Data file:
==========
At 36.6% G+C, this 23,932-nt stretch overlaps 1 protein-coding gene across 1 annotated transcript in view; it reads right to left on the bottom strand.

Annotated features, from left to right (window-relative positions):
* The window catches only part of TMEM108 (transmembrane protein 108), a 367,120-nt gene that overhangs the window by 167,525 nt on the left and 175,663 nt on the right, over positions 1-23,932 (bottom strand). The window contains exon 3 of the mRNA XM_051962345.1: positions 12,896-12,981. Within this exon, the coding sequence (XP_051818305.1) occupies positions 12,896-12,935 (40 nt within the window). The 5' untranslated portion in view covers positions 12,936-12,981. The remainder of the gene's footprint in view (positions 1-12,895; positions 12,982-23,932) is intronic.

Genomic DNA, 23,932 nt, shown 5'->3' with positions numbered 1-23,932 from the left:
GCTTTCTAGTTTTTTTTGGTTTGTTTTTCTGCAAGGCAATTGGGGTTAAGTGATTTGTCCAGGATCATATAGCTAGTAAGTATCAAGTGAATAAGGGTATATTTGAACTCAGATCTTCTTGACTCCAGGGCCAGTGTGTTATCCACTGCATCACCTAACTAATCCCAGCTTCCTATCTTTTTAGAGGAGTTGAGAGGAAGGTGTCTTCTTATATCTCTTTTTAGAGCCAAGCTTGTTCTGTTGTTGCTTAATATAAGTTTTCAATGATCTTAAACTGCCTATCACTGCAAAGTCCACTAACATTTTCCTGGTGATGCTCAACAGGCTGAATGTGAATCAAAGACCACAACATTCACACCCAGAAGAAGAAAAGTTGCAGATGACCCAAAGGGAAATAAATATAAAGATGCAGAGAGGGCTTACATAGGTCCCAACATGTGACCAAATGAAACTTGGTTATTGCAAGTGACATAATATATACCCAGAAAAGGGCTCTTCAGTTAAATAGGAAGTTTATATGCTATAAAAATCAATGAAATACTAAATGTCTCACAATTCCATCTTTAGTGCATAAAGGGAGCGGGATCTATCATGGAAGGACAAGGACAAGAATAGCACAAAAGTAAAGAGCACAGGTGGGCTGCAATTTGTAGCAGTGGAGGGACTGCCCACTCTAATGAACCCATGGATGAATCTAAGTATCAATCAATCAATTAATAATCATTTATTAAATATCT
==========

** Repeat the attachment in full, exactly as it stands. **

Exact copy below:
At 36.6% G+C, this 23,932-nt stretch overlaps 1 protein-coding gene across 1 annotated transcript in view; it reads right to left on the bottom strand.

Annotated features, from left to right (window-relative positions):
* The window catches only part of TMEM108 (transmembrane protein 108), a 367,120-nt gene that overhangs the window by 167,525 nt on the left and 175,663 nt on the right, over positions 1-23,932 (bottom strand). The window contains exon 3 of the mRNA XM_051962345.1: positions 12,896-12,981. Within this exon, the coding sequence (XP_051818305.1) occupies positions 12,896-12,935 (40 nt within the window). The 5' untranslated portion in view covers positions 12,936-12,981. The remainder of the gene's footprint in view (positions 1-12,895; positions 12,982-23,932) is intronic.

Genomic DNA, 23,932 nt, shown 5'->3' with positions numbered 1-23,932 from the left:
GCTTTCTAGTTTTTTTTGGTTTGTTTTTCTGCAAGGCAATTGGGGTTAAGTGATTTGTCCAGGATCATATAGCTAGTAAGTATCAAGTGAATAAGGGTATATTTGAACTCAGATCTTCTTGACTCCAGGGCCAGTGTGTTATCCACTGCATCACCTAACTAATCCCAGCTTCCTATCTTTTTAGAGGAGTTGAGAGGAAGGTGTCTTCTTATATCTCTTTTTAGAGCCAAGCTTGTTCTGTTGTTGCTTAATATAAGTTTTCAATGATCTTAAACTGCCTATCACTGCAAAGTCCACTAACATTTTCCTGGTGATGCTCAACAGGCTGAATGTGAATCAAAGACCACAACATTCACACCCAGAAGAAGAAAAGTTGCAGATGACCCAAAGGGAAATAAATATAAAGATGCAGAGAGGGCTTACATAGGTCCCAACATGTGACCAAATGAAACTTGGTTATTGCAAGTGACATAATATATACCCAGAAAAGGGCTCTTCAGTTAAATAGGAAGTTTATATGCTATAAAAATCAATGAAATACTAAATGTCTCACAATTCCATCTTTAGTGCATAAAGGGAGCGGGATCTATCATGGAAGGACAAGGACAAGAATAGCACAAAAGTAAAGAGCACAGGTGGGCTGCAATTTGTAGCAGTGGAGGGACTGCCCACTCTAATGAACCCATGGATGAATCTAAGTATCAATCAATCAATTAATAATCATTTATTAAATATCT